We started off with the lentil sambousa: a pair of Ethiopian style triangular phyllo dough pockets with spicy stuffing.
There was considerably more phyllo than filling (I think the ones at Mesob were more proportionate), but you can't really go wrong with vegan food stuffed into fried dough.
Also ordered was an appetizer of one of our favorite Ethiopian selections: azifa: green lentils, onions, and chili peppers coarsley mashed in an Ethiopian mustard vinaigrette. It was more dense and finely chopped than any azifa I've tasted before, so the texture was weird. I also thought the mustard was unnecessarily overwhelming. Their injera, however, remains the best I've ever had.
For dinner we both had the vegetarian sampler, subbing butecha for the shimbra asa. To my surprise, the butecha- my previous favorite- was this time extremely dry and unappealing and wound up being left on the plate when we were done eating, along with the seemingly unseasoned, flavorless (frozen?) gomen and the limp cabbage in the atakilt. The smooth shiro was our collective favorite, with the pungent misir a close second.
|clockwise from top: atakilt, gomen, shiro, cabbage, butecha, kik alicha, mesir|
Ater Kik Alecha: "split peas are cooked in onions, garlic and olive oil, mild yellow dish with a touch of turmeric and subtle blend of herbs and spices".
Shiro: "split peas are milled together with a perfect blend of berbere, herbs and onions, slow-cooked into a creamy dip for your injera."
Cabbage Wot: "cabbage, potato, and carrot cooked with onion and garlic, with a touch of turmeric."
Butecha: "finely milled chickpeas pan crusted in olive oil and reduced with lemon shallots and jalapenos." (I have tried and failed at this dish myself)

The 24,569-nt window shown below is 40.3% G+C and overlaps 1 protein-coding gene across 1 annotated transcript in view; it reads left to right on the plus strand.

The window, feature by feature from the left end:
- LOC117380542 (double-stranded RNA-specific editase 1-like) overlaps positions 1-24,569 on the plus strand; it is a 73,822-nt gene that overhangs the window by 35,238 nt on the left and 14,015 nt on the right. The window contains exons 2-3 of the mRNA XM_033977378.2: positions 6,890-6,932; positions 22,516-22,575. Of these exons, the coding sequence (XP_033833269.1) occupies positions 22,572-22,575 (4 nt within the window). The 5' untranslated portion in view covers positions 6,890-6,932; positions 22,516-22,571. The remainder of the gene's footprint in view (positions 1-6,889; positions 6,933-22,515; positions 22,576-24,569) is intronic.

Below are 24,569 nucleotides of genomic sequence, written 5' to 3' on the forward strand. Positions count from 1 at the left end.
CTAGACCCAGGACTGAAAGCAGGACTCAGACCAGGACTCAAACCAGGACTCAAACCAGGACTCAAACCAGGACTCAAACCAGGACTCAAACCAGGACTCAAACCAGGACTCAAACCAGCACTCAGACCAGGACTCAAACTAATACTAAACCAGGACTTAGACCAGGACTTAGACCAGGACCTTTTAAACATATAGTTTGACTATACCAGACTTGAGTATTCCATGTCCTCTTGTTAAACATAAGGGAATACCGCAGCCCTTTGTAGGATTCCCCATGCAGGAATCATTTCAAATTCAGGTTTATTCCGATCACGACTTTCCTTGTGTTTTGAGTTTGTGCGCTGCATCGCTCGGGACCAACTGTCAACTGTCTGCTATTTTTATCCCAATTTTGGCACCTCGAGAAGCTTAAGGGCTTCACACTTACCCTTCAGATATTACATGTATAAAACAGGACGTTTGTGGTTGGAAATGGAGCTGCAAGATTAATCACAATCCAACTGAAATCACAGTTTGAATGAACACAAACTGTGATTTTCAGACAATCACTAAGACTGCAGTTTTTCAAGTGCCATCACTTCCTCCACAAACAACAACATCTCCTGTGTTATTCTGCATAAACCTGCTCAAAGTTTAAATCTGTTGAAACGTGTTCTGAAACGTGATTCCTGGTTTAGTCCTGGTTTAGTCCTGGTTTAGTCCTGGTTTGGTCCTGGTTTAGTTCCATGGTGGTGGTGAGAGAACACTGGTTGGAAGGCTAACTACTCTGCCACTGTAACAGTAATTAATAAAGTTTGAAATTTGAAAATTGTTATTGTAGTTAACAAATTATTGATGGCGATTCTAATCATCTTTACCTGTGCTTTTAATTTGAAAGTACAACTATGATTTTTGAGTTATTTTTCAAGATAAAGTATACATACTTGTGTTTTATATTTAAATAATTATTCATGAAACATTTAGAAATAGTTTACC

Gomen Wot: "finely chopped collard greens are cooked in their own steam with mild seasonings and olive oil."
Atakilt Wot: "fresh string beans and long cut carrot [don't be fooled; they're baby carrots] are cooked in tomato sauce with our rich blend of seasonings."
Misir Wot: "split lentils are stewed with onion, garlic, and a blend of Ethiopian herbs"
As is generally the case when you bring someone to a place that you like, I found myself re-evaluating QoS with fresh eyes- especially since the food wasn't as good as usual. While VM and I both agreed that we'd enjoyed, we weren't blown away. Additionally, it remains unfortunate that the waitstaff- however pleasant, is wholly apathetic. But perhaps the worst part of the experience was noticing that the restaurant's interior, in the harsh light of day, is in much worse shape than I originally realized. In fact, the obvious disinterest in the disrepair translates to severe disregard for the clientele, which is extremely off-putting in an eating establishment (for those of you keeping track, that's a triple dis...a trifecta of dis, if you prefer). Queen of Sheba, Ethiopian restaurants are few and far between; get it together!